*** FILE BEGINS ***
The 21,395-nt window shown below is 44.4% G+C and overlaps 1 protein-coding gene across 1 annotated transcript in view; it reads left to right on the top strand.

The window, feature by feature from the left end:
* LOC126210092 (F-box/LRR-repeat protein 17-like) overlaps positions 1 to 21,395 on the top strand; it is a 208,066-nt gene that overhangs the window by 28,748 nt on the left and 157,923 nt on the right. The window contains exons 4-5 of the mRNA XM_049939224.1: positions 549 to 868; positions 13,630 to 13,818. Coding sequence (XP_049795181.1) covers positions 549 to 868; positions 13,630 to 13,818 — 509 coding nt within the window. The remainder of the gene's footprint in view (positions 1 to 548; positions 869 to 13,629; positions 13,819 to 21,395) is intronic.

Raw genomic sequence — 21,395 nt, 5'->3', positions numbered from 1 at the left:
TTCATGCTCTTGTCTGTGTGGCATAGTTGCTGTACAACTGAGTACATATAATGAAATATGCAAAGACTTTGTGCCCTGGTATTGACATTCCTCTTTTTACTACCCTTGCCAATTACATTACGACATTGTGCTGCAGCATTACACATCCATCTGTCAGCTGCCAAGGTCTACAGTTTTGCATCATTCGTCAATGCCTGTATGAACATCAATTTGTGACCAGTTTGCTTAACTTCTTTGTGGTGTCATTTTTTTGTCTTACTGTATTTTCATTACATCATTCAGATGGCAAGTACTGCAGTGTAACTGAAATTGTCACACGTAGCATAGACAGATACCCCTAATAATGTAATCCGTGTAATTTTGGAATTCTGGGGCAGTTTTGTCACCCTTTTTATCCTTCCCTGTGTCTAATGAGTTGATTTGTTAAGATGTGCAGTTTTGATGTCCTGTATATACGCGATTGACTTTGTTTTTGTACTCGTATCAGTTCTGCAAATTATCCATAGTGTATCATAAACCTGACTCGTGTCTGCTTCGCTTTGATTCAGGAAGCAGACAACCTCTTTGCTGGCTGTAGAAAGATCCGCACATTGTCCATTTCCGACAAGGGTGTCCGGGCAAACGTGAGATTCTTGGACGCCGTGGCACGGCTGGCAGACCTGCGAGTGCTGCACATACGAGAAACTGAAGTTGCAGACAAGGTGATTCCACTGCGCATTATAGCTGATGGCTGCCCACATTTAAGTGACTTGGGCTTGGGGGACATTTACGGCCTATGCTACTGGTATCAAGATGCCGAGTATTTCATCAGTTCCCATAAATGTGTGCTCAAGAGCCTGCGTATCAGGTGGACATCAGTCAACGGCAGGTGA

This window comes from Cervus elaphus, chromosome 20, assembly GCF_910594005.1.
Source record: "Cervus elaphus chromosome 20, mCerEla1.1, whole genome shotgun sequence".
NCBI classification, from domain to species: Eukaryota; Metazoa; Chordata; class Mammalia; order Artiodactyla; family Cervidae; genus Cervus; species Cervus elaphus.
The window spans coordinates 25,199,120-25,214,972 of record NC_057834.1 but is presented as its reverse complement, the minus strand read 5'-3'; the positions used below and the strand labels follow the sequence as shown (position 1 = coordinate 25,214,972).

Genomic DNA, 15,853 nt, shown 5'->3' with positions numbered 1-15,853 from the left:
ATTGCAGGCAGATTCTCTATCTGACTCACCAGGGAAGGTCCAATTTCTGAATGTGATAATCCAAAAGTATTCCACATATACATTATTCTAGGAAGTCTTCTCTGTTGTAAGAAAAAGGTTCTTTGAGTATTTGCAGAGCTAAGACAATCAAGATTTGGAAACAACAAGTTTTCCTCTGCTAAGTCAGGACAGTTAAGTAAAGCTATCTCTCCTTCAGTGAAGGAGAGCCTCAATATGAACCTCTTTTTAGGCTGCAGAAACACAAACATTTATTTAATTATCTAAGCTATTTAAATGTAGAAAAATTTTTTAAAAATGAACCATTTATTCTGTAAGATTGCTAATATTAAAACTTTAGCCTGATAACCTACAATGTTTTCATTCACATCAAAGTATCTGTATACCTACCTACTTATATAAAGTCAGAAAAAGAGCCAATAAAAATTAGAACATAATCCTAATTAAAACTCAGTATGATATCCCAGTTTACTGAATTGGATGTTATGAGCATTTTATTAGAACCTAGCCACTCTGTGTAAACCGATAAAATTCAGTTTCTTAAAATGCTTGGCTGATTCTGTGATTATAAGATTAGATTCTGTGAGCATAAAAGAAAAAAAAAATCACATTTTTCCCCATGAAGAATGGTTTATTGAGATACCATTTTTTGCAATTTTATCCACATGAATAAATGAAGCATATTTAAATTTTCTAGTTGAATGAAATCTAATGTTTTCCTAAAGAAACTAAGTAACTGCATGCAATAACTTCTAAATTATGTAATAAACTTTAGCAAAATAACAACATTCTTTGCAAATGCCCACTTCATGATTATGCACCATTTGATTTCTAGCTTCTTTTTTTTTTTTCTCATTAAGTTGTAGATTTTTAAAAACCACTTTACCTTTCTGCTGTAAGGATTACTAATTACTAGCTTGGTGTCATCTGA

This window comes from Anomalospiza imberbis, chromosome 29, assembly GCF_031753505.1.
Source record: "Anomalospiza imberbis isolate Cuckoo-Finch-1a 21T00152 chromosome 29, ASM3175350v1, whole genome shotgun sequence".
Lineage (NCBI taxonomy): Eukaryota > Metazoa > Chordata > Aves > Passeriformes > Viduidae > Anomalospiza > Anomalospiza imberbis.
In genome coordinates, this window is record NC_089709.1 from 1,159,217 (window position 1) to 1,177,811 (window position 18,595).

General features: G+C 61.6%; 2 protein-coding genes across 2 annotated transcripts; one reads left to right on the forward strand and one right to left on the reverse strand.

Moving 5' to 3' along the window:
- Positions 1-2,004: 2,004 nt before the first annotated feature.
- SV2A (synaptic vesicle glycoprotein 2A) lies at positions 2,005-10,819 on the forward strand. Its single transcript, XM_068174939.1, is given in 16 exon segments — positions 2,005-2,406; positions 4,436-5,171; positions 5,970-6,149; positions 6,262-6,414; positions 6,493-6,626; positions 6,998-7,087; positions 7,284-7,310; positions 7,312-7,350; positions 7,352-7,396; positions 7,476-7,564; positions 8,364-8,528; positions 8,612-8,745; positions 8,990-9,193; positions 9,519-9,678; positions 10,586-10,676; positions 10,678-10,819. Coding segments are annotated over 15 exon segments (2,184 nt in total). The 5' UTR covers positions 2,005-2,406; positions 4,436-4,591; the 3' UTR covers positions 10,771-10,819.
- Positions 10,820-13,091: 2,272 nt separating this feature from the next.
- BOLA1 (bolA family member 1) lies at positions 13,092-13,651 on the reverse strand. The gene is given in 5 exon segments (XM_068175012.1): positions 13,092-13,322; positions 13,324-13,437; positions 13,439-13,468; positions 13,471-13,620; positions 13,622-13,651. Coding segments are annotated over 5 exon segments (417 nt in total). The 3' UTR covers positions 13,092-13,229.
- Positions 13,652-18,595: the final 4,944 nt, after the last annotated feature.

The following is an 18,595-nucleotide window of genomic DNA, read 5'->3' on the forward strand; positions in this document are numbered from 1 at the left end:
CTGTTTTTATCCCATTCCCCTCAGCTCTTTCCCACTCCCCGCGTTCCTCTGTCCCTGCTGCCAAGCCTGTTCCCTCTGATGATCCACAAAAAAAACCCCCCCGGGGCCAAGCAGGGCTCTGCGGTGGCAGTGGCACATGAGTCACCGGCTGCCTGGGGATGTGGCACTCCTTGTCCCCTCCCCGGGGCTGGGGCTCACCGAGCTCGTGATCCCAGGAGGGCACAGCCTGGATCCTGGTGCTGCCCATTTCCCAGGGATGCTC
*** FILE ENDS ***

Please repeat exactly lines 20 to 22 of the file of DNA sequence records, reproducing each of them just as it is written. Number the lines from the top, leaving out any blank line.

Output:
- Positions 10,820-13,091: 2,272 nt separating this feature from the next.
- BOLA1 (bolA family member 1) lies at positions 13,092-13,651 on the reverse strand. The gene is given in 5 exon segments (XM_068175012.1): positions 13,092-13,322; positions 13,324-13,437; positions 13,439-13,468; positions 13,471-13,620; positions 13,622-13,651. Coding segments are annotated over 5 exon segments (417 nt in total). The 3' UTR covers positions 13,092-13,229.
- Positions 13,652-18,595: the final 4,944 nt, after the last annotated feature.